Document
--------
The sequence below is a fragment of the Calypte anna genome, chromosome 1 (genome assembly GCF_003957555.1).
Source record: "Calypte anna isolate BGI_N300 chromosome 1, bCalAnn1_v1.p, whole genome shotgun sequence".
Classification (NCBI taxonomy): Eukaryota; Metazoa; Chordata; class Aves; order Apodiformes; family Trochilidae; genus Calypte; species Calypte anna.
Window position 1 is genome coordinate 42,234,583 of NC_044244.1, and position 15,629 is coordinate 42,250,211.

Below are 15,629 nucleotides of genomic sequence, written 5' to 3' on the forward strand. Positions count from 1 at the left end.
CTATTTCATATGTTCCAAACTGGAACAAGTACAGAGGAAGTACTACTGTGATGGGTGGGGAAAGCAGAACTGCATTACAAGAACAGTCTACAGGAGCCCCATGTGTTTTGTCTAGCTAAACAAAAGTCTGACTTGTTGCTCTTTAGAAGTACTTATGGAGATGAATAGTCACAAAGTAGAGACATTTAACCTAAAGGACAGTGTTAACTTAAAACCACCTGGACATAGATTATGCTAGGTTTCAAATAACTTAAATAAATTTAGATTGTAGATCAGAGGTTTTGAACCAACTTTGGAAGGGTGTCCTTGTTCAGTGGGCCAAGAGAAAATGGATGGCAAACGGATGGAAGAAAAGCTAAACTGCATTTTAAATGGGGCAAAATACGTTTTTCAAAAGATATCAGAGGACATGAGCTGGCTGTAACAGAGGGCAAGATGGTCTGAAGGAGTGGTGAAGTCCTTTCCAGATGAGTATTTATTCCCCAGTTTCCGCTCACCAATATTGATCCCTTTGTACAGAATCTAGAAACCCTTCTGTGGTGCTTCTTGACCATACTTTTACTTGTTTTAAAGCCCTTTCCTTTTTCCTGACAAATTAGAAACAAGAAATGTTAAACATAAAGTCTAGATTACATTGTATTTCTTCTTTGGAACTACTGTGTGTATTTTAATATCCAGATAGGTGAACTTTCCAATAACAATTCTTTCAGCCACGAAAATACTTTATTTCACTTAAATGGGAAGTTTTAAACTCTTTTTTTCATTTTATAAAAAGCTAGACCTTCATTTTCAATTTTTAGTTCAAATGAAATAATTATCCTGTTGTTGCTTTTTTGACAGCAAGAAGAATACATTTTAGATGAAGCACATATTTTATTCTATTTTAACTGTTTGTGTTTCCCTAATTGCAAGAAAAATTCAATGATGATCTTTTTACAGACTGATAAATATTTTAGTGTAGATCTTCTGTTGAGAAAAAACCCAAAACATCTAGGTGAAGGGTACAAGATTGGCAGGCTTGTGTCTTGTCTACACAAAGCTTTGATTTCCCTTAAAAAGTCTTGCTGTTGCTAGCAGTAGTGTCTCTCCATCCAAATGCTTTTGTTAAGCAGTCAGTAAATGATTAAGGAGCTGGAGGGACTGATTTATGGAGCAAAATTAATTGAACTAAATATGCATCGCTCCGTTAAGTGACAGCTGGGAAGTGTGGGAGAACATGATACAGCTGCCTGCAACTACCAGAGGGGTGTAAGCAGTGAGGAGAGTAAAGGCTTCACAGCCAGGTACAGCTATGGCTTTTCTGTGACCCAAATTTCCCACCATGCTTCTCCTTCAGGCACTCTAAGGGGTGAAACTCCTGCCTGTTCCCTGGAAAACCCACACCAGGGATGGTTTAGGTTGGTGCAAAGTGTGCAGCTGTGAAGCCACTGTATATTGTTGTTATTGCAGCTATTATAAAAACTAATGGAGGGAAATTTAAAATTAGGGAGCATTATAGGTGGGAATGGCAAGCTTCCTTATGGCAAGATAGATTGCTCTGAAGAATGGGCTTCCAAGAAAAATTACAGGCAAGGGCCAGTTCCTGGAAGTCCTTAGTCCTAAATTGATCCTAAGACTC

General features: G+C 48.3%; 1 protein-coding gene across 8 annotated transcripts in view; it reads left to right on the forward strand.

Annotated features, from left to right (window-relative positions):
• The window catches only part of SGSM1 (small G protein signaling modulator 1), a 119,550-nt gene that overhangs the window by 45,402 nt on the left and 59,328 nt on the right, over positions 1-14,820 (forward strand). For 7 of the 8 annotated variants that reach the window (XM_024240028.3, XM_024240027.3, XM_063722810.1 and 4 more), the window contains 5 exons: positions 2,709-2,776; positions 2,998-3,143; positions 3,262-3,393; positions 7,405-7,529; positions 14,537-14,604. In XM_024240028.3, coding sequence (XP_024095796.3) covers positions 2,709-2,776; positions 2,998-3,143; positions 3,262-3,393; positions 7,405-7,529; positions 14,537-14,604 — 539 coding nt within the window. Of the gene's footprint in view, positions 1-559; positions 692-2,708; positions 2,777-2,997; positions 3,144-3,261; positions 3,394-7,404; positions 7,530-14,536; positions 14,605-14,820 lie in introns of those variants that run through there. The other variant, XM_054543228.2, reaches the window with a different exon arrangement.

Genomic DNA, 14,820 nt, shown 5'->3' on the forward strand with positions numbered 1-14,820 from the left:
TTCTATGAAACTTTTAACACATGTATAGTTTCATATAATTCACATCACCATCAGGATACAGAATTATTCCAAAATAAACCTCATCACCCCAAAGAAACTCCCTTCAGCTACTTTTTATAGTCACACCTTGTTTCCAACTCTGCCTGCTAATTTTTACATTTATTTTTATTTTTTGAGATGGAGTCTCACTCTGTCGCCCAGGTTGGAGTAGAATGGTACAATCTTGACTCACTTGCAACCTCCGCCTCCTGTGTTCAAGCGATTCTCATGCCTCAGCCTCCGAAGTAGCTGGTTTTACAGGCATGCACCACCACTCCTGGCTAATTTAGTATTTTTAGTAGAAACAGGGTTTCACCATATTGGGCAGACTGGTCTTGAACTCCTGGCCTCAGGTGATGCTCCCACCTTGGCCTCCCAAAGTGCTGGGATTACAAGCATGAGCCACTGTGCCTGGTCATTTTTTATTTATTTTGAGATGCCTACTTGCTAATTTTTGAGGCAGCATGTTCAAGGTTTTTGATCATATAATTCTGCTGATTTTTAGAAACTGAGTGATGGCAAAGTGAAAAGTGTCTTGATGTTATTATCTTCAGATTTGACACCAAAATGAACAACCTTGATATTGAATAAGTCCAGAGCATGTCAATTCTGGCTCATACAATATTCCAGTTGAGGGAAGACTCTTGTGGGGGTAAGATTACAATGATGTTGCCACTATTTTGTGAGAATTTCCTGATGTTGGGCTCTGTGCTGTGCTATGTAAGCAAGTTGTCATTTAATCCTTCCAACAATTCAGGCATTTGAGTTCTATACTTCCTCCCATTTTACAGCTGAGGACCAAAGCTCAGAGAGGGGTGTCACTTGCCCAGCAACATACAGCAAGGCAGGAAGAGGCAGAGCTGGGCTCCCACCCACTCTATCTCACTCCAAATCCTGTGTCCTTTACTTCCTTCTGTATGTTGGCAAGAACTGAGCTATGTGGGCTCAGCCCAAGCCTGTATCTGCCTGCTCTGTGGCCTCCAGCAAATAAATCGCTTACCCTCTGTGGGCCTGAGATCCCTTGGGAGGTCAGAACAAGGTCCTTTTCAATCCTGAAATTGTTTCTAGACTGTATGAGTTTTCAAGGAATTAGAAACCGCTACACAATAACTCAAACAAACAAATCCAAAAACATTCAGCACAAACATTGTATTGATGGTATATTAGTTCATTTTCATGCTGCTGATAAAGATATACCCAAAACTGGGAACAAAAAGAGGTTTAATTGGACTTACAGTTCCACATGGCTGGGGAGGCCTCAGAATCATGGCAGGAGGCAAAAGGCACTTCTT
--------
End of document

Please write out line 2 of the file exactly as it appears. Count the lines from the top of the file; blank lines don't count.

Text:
Source record: "Calypte anna isolate BGI_N300 chromosome 1, bCalAnn1_v1.p, whole genome shotgun sequence".